The Fog of the Culture War

If you think about fog thematically, there are two kinds to consider. There is the thematic fog akin to taking a hit of some really potent weed which makes you feel somewhat “murky” but still pleasant and clear-headed enough to remain very functional and social. Then there is the other kind where you wake up in bed, next to someone you don’t recognize with your head throbbing and a taste like a cat shit in your mouth. 

Care to guess which fog American Culture is currently fumbling through?

Now, a Culture War can mean a couple of different things. It could mean the battle for what defines our culture artistically (fine art, literature, television, film, etc.) or it could mean the more traditional definition of “conflict between traditionalist or conservative values and progressive or liberal values.”

Either way you define it, we’re nursing some kind of terrible hangover with an inescapable taste of feline dung. A hangover that I’d argue has a lot to do with the halcyon days of Generation X, also known as the 90’s. 

Think about it.

Artistically, we were experiencing a revolution. In music, there was Grunge (a loathsome term but descriptive), in television, two shows were created that paved the way for much of today’s high quality scripted programming, David Lynch’s Twin Peaks and Chris Carter’s The X-Files, Quentin Tarantino exploded as a new American auteur (for better or worse) and David Foster Wallace and J.K. Rowling emerged as literary bellwether’s. 

Politically, we were experiencing a special kind of détente. Slick Willy Clinton was our president, the economy was growing, the Internet was burgeoning, people had decent paying jobs, there was a feeling of optimism and opportunity along with a certain amount of bipartisanship in Washington D.C. (admittedly, the Hatfields and McCoy’s would probably represent bipartisanship in today’s current environment, but even in the 90’s there was more tolerance and acceptance than today).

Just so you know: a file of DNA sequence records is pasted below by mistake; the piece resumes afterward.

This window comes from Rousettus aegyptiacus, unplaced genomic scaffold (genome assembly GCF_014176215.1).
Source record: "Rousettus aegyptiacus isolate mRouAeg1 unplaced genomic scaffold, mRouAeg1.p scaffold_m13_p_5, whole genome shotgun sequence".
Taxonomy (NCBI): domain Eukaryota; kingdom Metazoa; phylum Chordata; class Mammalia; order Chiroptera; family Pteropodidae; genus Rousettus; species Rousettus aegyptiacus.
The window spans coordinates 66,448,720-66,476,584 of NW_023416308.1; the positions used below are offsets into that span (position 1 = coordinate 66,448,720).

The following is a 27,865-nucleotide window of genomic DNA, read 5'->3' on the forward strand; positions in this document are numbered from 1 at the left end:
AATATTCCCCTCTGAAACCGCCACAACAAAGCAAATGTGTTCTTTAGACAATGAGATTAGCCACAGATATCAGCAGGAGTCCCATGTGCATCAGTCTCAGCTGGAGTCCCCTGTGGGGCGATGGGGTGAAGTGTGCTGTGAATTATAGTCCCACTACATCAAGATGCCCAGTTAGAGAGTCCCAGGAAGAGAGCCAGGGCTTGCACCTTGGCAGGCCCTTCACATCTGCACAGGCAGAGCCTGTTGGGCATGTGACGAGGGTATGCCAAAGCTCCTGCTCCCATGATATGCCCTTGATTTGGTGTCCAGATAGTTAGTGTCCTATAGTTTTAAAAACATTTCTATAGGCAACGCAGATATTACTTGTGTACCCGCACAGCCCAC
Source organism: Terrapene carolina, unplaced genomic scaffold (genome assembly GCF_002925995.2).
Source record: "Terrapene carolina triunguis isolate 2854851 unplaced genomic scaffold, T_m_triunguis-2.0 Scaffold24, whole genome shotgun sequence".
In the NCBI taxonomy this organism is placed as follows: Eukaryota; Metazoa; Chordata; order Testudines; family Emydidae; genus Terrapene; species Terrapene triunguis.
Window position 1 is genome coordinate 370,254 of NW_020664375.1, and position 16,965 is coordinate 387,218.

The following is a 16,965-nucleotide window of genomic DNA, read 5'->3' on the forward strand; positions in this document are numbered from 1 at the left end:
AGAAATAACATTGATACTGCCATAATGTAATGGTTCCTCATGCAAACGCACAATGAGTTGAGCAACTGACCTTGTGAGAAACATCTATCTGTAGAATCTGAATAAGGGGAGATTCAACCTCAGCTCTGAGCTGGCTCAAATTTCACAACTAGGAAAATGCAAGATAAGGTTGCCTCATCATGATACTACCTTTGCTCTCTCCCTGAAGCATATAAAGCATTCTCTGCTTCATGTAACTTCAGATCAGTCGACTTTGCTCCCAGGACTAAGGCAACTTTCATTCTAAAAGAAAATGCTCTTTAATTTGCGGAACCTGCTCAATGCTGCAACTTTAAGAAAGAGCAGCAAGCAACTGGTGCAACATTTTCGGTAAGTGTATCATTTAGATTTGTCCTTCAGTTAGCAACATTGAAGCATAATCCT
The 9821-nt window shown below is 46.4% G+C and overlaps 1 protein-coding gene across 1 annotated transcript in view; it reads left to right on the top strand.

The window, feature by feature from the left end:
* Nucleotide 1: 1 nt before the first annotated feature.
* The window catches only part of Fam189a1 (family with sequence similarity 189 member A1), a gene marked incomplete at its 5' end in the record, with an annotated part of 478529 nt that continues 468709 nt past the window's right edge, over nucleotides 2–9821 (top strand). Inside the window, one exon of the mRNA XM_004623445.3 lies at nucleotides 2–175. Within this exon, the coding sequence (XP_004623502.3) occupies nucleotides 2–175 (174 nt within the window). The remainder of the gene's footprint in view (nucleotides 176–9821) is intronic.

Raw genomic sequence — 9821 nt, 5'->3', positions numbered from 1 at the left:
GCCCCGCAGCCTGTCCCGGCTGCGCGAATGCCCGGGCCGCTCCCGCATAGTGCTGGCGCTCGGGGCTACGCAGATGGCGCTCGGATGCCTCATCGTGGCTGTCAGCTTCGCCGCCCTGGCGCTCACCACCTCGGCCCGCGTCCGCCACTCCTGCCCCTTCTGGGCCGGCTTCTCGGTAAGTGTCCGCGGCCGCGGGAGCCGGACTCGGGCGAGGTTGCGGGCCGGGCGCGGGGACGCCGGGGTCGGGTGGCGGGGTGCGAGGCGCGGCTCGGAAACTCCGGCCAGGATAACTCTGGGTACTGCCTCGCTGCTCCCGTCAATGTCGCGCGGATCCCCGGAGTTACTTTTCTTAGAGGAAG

So what happened? Where did it all go wrong? Why are we, as a Culture, slogging around with the constant taste of cat shit in our mouth?

I’d love to pin it all on 9/11, partisan politics and George W. Bush. Now even though this writing is an oversimplification (this is a blog post, not the f*ckin New Yorker) even that is too simple. Besides, retrospectively pointing fingers is pretty useless. If we were to simply point fingers, we discount our own responsibility for the mess we are currently mired in.

Sure, 9/11, partisan politics and Bush played a role but so did mass media, the Internet and Two and a Half Men: but more tellingly, so did our own free will. Like it or not, through our own intellectually passivity and political inaction (mine included) we allowed this fog to roll in and over us.  

Karl Marx famously said that “Religion is the opiate of the masses” and in 1843, that was probably true. It certainly became more true over the ensuing 150+ years. Now we’ve got religion coupled with even stronger opiates found in “Culture”. If religion is the opium than American Culture has the combined toxicity and addictiveness of heroin, Vicodin, Oxycontin and Fentanyal. In short, we all became junkies.

And to think both religion and Culture are our two biggest exports!

Over the span of the next generation, or so, there will be (I hope) much critical thought given to this current climate of wickedly partisan politics, news (dis)information and infotainment, the political birth of Donald J. Turnip, shitty unscripted programming (f*cking Kardashians, etc.), crappy pop music and superhero movies and the impact all of this has had.

Waking from this fog will take time and I’m not entirely convinced I will see it in my lifetime, but I remain optimistic.

You see, despite too much evidence to the contrary, I still believe in American Culture: politically (there are still good politicians – right and left leaning – who believe in what little remains of our Democracy) and artistically (there are many good artists at work across different mediums, I only wish they’d pay more attention to their voice instead of chasing fame and money).

I still believe in the power of the people over the powers that be (cynics be damned, the numbers are on our side).
I believe in you and I believe in me.

I also believe that it may not be the taste of cultural cat shit but the taste of cultural self-hatred.